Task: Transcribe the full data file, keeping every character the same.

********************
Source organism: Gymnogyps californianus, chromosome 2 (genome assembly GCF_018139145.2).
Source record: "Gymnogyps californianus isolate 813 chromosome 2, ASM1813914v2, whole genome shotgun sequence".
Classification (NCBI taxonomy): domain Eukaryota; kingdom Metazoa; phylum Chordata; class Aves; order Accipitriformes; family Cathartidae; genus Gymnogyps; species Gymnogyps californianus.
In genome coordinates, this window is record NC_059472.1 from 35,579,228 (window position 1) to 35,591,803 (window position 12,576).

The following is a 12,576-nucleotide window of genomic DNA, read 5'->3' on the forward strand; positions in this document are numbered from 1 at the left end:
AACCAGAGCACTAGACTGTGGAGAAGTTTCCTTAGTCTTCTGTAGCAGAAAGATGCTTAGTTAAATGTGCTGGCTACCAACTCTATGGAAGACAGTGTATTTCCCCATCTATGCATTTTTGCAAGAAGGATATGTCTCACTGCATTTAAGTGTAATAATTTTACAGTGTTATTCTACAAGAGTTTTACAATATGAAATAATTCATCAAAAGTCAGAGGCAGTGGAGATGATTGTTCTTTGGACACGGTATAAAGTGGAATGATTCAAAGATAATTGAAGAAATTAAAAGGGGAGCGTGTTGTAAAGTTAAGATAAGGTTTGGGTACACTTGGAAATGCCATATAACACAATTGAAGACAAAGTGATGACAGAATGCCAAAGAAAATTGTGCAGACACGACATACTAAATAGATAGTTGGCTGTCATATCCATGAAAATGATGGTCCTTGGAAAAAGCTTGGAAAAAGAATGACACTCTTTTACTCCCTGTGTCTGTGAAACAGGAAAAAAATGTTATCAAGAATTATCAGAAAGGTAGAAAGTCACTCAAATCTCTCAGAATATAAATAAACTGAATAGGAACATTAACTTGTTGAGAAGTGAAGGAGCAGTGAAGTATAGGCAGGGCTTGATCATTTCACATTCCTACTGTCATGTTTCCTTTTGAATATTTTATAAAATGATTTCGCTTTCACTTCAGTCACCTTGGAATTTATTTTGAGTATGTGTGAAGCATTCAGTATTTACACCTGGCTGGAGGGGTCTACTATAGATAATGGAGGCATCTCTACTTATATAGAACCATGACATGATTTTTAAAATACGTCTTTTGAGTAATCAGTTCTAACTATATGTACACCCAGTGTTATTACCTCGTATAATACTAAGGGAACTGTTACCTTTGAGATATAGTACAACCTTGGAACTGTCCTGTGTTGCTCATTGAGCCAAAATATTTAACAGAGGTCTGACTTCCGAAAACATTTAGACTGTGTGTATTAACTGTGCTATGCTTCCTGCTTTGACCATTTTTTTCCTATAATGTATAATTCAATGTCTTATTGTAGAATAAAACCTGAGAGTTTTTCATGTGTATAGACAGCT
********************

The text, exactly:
Source organism: Gymnogyps californianus, chromosome 2 (genome assembly GCF_018139145.2).
Source record: "Gymnogyps californianus isolate 813 chromosome 2, ASM1813914v2, whole genome shotgun sequence".
Classification (NCBI taxonomy): domain Eukaryota; kingdom Metazoa; phylum Chordata; class Aves; order Accipitriformes; family Cathartidae; genus Gymnogyps; species Gymnogyps californianus.
In genome coordinates, this window is record NC_059472.1 from 35,579,228 (window position 1) to 35,591,803 (window position 12,576).

The following is a 12,576-nucleotide window of genomic DNA, read 5'->3' on the forward strand; positions in this document are numbered from 1 at the left end:
AACCAGAGCACTAGACTGTGGAGAAGTTTCCTTAGTCTTCTGTAGCAGAAAGATGCTTAGTTAAATGTGCTGGCTACCAACTCTATGGAAGACAGTGTATTTCCCCATCTATGCATTTTTGCAAGAAGGATATGTCTCACTGCATTTAAGTGTAATAATTTTACAGTGTTATTCTACAAGAGTTTTACAATATGAAATAATTCATCAAAAGTCAGAGGCAGTGGAGATGATTGTTCTTTGGACACGGTATAAAGTGGAATGATTCAAAGATAATTGAAGAAATTAAAAGGGGAGCGTGTTGTAAAGTTAAGATAAGGTTTGGGTACACTTGGAAATGCCATATAACACAATTGAAGACAAAGTGATGACAGAATGCCAAAGAAAATTGTGCAGACACGACATACTAAATAGATAGTTGGCTGTCATATCCATGAAAATGATGGTCCTTGGAAAAAGCTTGGAAAAAGAATGACACTCTTTTACTCCCTGTGTCTGTGAAACAGGAAAAAAATGTTATCAAGAATTATCAGAAAGGTAGAAAGTCACTCAAATCTCTCAGAATATAAATAAACTGAATAGGAACATTAACTTGTTGAGAAGTGAAGGAGCAGTGAAGTATAGGCAGGGCTTGATCATTTCACATTCCTACTGTCATGTTTCCTTTTGAATATTTTATAAAATGATTTCGCTTTCACTTCAGTCACCTTGGAATTTATTTTGAGTATGTGTGAAGCATTCAGTATTTACACCTGGCTGGAGGGGTCTACTATAGATAATGGAGGCATCTCTACTTATATAGAACCATGACATGATTTTTAAAATACGTCTTTTGAGTAATCAGTTCTAACTATATGTACACCCAGTGTTATTACCTCGTATAATACTAAGGGAACTGTTACCTTTGAGATATAGTACAACCTTGGAACTGTCCTGTGTTGCTCATTGAGCCAAAATATTTAACAGAGGTCTGACTTCCGAAAACATTTAGACTGTGTGTATTAACTGTGCTATGCTTCCTGCTTTGACCATTTTTTTCCTATAATGTATAATTCAATGTCTTATTGTAGAATAAAACCTGAGAGTTTTTCATGTGTATAGACAGCT